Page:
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Endangered woodland birds are set for a boost after the Forestry Commission pledged £8,000 to Rotherham Council for habitat creation work in Old Spring Wood, near Thorpe Salvin.
The grant will be used to support work to revitalise the site by thinning densely planted beech trees and conifers to favour native species like oak and ash and improve forest glades.
The popular beauty spot is designated as an ancient wood, meaning it has been wooded since the earliest reliable maps appeared in the 1600s. However, about two thirds was planted with conifers like Scots pine and beech in the 20th century.
Forest chiefs are keen to support the scheme because it will boost the fortunes of amazing birds like lesser spotted woodpecker, marsh tit, willow tit, hawfinch, woodcock and spotted flycatcher, all of which are known to breed in the area.
Such species have been in decline for many years partly because many woods have become neglected, dark and overgrown.
But a mapping exercise done by the Forestry Commission, RSPB, British Trust for Ornithology (BTO) and Natural England has underlined that South Yorkshire remains an important haven .
The plans are also being backed because much of the 500 tonnes of timber due to be extracted will be used for woodfuel – demand for which is growing rapidly as more businesses and homes switch to green energy as oil and gas prices escalate.
Vince Carter, from the Forestry Commission, explained:
“Schemes like Old Spring Wood create a virtuous circle - improving the environment helps wildlife and timber can be used as a green alternative to fossil fuels. We are keen to see more of Rotherham’s woods actively managed like this.”
Ian Kennedy, Trees and Woodlands Team Leader at Rotherham Council, added:
“The wood badly needs thinning and such is the demand for woodfuel, especially firewood, we have already sold the timber. Green energy is something we take very seriously in the council and we want to use more of our 500 hectares of woodland to supply our needs. Looking to the future we are keen to continue to work with South Yorkshire Forest Partnership to promote the use of green energy.”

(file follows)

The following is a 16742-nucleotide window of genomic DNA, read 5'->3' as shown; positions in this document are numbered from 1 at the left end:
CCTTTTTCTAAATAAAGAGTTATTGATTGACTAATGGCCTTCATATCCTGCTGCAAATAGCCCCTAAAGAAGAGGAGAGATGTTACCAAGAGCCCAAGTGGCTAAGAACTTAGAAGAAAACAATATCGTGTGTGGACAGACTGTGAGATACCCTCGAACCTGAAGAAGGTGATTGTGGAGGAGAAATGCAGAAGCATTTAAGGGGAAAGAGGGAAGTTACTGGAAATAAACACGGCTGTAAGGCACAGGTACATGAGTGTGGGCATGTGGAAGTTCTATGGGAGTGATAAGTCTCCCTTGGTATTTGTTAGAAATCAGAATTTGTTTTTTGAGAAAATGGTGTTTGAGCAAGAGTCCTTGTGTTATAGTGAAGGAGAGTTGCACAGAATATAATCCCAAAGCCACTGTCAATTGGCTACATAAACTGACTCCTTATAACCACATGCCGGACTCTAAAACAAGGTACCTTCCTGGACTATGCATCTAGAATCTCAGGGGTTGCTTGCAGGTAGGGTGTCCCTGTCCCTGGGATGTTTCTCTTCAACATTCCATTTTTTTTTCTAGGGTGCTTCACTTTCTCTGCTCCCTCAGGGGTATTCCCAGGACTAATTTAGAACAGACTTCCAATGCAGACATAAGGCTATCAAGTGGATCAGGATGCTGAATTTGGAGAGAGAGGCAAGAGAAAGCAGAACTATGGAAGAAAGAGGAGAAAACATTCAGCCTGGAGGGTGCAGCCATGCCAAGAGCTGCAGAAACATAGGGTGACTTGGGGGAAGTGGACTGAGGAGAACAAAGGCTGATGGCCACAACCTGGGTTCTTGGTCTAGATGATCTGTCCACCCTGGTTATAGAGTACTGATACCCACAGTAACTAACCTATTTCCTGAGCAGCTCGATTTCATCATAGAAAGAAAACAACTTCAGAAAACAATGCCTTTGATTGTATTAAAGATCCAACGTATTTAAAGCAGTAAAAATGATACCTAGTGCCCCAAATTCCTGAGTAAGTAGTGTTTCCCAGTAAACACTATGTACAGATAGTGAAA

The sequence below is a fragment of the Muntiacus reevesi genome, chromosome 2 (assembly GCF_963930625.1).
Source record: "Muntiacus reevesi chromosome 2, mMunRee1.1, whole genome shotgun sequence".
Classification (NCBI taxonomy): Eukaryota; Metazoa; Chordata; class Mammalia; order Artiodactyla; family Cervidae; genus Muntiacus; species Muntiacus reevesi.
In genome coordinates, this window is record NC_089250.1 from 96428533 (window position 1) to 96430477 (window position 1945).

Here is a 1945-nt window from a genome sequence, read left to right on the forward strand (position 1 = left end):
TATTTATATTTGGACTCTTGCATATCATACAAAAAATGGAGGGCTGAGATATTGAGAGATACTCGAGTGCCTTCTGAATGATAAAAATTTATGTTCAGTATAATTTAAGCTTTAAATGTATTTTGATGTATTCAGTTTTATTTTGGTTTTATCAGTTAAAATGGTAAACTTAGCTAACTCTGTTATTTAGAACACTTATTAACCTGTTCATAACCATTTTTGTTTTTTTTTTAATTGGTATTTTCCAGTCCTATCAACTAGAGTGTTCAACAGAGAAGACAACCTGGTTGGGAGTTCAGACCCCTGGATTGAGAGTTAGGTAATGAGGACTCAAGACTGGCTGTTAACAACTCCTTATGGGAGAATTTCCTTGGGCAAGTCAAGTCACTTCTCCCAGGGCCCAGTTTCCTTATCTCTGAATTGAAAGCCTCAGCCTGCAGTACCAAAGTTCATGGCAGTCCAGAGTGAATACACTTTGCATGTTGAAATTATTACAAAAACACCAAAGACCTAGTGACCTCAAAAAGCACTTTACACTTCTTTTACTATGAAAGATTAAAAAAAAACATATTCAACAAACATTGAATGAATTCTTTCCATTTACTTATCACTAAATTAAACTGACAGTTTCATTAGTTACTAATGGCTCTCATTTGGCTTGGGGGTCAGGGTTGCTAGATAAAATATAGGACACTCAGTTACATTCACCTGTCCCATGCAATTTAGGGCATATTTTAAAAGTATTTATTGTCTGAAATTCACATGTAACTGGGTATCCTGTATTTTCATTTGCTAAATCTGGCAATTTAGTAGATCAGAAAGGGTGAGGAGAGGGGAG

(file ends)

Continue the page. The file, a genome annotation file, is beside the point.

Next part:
Forest chiefs are working with the South Yorkshire Forest Partnership to encourage Rotherham’s private woodland owners to follow suit and bring woods back in management.
Woodland cover in the borough has risen from 5% in 1986 to about 6.8% now, or 2,500 hectares. But a significant amount is under-managed and could be better for wildlife and local economy.
Rudie Humphrey, from the Forestry Commission, said:
“Such woods are an untapped resource both for the owners, wildlife and the community. We have now secured over £200,000 from the EU to encourage owners in South Yorkshire to turn over a new leaf and produce more timber. Wood fuel is gaining ground on coal, gas and oil, and more biomass installations are being installed all the time. But a key bottleneck in developing this green industry could be lack of locally grown timber to feed demand.”
NOTES TO EDITOR
- Under the EU-funded Activating Forest Owners programme free workshops are being organised for private woodland owners. The next take place on 5 July in Barnsley and Sheffield. To find out more contact To find out more contact Robin Ridley on 0114 2571199, email email@example.com
- Also as part of the scheme, experts from Austria and Finland are also been flown in to South Yorkshire to share their knowledge. Both nations are ahead of the UK in wooduel – Austria has 8,000 biomass boilers - and have far more private owners supplying timber for green energy needs. Woodland owners from South Yorkshire will make the return visit in October to meet their Austrian and Finnish counter-parts on a five day mission.
- Yorkshire and Humber produces about 300,000 tonnes of timber each year. Estimates suggest this has the potential to rise to 340,000 tonnes.
- The UK is one of four countries awarded cash under the EU funded Activating Forest Owners scheme together with France, Slovenia and Latvia. The EU has a target of having 20% of Europe’s renewable energy production achieved through wood fuel combustion by 2020. For more information visit www.afo.eu.com.
- Forestry Commission England is the government department responsible in England for protecting, expanding and promoting the sustainable management of woods and forests and increasing their value to society and the environment. Forestry makes a real contribution to sustainable development, providing social and environmental benefits arising from planting and managing attractive, as well as productive, woodlands. www.forestry.gov.uk/YorkshireandtheHumber
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